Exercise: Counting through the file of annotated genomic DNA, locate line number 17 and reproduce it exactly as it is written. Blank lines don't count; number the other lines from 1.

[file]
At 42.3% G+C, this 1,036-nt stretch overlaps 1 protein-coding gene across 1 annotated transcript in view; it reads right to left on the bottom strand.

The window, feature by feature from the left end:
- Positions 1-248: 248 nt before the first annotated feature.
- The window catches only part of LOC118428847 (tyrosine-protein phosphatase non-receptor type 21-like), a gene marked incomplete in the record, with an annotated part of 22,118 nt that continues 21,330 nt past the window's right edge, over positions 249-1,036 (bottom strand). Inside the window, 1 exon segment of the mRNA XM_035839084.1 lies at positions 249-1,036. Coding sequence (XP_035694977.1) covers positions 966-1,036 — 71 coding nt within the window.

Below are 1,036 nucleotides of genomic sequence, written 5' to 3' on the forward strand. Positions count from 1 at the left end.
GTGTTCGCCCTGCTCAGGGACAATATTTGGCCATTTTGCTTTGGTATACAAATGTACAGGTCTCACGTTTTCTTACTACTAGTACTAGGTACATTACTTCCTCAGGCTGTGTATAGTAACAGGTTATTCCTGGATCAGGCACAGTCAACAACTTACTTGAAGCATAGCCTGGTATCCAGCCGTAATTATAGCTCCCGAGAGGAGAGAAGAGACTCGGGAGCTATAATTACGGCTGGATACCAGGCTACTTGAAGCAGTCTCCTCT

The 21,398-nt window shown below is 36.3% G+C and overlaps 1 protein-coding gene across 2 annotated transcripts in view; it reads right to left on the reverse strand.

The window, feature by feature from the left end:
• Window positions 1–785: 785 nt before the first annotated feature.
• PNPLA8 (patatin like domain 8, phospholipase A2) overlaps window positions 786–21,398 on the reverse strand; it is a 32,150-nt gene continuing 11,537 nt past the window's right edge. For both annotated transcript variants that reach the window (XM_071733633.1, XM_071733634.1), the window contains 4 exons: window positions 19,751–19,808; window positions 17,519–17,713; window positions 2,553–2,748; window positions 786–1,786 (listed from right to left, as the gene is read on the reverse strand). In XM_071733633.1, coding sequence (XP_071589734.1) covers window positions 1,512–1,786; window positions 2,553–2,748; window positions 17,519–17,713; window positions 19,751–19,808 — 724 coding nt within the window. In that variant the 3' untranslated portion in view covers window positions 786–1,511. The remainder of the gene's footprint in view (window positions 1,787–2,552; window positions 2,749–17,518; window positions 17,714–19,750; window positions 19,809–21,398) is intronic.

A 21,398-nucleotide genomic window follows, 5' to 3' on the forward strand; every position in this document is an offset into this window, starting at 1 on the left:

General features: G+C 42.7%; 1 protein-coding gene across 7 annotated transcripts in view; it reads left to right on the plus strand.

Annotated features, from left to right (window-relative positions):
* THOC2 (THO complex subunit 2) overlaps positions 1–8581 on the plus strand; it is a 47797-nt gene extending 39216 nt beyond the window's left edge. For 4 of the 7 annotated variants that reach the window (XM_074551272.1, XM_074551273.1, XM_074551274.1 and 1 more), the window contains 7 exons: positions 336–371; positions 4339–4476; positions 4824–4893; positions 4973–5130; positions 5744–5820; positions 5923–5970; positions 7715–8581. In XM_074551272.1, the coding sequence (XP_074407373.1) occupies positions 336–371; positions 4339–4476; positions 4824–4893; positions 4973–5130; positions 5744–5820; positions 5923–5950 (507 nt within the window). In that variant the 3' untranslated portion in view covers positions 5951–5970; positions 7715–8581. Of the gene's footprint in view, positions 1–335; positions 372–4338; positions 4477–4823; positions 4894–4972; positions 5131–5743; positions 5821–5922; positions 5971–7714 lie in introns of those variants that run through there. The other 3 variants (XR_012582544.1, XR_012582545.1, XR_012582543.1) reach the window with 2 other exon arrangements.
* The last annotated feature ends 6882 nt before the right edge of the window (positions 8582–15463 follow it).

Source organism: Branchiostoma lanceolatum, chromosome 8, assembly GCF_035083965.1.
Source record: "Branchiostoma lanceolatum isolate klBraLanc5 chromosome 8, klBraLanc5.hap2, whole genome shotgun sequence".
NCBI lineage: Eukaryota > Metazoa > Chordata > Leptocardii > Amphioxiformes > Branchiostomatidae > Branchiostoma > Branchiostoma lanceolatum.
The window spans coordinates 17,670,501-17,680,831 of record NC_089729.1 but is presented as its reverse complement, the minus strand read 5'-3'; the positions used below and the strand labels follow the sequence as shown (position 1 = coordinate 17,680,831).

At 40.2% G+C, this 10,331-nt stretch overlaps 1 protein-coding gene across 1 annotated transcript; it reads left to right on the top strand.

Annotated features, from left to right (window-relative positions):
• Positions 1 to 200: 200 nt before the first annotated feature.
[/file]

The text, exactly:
Source record: "Branchiostoma lanceolatum isolate klBraLanc5 chromosome 8, klBraLanc5.hap2, whole genome shotgun sequence".